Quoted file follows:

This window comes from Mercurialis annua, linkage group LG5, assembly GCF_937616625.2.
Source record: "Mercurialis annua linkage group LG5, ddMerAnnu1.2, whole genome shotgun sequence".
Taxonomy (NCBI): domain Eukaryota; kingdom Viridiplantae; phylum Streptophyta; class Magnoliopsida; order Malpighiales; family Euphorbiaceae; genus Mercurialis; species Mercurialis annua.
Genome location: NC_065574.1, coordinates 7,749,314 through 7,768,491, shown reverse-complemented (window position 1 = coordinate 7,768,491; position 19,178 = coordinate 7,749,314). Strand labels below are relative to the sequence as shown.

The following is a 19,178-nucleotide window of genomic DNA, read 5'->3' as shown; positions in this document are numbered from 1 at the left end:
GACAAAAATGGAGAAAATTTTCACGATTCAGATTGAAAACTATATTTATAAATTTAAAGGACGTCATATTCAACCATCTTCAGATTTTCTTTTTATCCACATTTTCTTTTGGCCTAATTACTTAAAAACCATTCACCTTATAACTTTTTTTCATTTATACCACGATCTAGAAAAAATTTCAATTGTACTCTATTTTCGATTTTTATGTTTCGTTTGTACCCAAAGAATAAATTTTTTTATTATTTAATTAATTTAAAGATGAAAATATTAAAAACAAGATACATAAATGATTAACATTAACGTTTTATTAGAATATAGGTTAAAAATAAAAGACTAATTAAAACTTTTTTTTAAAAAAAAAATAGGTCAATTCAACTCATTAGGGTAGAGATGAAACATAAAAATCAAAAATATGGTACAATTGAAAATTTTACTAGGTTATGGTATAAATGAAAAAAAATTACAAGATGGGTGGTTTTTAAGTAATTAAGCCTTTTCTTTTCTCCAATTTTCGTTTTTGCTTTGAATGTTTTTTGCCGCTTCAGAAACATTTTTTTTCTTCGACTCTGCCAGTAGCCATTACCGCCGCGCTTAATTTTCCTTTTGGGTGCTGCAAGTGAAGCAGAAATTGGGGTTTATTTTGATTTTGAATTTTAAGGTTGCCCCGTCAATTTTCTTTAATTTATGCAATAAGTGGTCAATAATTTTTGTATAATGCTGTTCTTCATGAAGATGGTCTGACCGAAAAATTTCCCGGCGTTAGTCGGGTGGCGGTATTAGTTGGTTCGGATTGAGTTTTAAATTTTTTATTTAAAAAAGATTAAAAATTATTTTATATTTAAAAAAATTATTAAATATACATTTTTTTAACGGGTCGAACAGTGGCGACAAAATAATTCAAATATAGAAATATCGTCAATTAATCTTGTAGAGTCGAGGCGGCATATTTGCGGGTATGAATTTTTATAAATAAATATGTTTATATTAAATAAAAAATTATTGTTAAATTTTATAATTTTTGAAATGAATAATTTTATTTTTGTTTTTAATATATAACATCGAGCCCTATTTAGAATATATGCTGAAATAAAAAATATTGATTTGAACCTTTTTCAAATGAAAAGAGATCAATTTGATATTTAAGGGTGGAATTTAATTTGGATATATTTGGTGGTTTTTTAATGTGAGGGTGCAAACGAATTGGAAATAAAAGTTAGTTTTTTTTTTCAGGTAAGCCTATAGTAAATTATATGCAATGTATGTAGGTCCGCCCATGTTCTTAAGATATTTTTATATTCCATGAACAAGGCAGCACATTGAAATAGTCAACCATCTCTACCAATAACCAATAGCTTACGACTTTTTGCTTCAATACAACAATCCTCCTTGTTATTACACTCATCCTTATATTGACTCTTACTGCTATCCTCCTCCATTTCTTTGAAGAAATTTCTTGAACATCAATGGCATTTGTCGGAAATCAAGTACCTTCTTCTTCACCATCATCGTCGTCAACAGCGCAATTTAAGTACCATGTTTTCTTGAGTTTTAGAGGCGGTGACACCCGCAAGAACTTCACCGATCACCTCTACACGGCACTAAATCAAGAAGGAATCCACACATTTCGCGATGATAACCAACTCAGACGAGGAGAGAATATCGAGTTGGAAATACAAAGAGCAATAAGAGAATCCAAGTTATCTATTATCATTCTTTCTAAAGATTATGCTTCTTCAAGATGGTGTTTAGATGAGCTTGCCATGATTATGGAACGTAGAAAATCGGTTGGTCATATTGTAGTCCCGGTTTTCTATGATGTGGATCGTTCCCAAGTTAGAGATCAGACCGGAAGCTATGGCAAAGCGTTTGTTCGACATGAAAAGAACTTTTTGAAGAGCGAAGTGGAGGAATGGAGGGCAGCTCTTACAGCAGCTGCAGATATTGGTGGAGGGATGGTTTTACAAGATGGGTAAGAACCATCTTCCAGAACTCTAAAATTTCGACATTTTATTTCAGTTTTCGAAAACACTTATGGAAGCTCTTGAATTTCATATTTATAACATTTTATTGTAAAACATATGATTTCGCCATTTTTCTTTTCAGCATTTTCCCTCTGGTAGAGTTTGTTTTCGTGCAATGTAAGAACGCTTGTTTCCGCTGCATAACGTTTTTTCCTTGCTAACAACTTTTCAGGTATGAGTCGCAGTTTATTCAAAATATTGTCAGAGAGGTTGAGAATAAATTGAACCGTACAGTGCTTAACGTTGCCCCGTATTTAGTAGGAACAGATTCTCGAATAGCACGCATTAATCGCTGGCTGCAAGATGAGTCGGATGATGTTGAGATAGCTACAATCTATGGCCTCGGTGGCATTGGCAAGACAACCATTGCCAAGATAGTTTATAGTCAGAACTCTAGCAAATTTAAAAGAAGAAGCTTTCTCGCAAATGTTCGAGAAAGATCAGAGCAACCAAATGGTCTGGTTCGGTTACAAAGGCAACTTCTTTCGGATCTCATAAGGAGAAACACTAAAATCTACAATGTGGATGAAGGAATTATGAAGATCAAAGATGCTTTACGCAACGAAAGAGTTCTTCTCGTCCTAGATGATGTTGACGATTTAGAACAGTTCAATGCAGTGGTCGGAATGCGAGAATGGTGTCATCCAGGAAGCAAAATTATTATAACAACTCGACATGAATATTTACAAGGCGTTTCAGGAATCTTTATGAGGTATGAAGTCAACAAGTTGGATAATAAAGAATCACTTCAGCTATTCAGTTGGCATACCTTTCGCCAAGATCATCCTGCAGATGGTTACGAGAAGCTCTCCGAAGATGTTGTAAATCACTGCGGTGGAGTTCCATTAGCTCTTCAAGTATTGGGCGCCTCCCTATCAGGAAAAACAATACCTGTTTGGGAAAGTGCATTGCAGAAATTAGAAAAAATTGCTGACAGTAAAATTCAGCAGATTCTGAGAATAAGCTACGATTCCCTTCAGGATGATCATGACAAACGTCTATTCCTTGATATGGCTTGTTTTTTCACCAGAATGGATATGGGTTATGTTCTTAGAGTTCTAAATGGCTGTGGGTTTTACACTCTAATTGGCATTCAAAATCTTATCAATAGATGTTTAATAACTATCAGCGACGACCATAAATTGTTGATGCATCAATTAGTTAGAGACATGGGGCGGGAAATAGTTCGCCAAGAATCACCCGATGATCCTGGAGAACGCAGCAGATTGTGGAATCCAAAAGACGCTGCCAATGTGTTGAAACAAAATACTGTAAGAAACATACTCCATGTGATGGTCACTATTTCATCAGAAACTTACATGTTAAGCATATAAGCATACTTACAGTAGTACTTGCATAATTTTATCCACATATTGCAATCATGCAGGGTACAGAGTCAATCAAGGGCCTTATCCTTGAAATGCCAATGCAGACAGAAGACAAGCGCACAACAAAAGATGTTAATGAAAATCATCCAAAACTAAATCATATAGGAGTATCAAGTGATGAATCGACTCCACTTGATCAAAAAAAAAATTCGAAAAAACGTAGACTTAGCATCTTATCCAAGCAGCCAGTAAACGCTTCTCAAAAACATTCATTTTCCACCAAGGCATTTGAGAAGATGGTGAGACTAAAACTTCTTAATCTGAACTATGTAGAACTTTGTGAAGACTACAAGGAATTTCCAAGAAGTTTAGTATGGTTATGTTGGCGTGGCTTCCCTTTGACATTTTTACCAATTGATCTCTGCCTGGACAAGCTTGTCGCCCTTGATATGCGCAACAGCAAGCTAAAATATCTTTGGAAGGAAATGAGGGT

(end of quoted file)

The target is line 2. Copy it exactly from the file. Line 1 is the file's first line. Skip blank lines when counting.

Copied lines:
Source record: "Mercurialis annua linkage group LG5, ddMerAnnu1.2, whole genome shotgun sequence".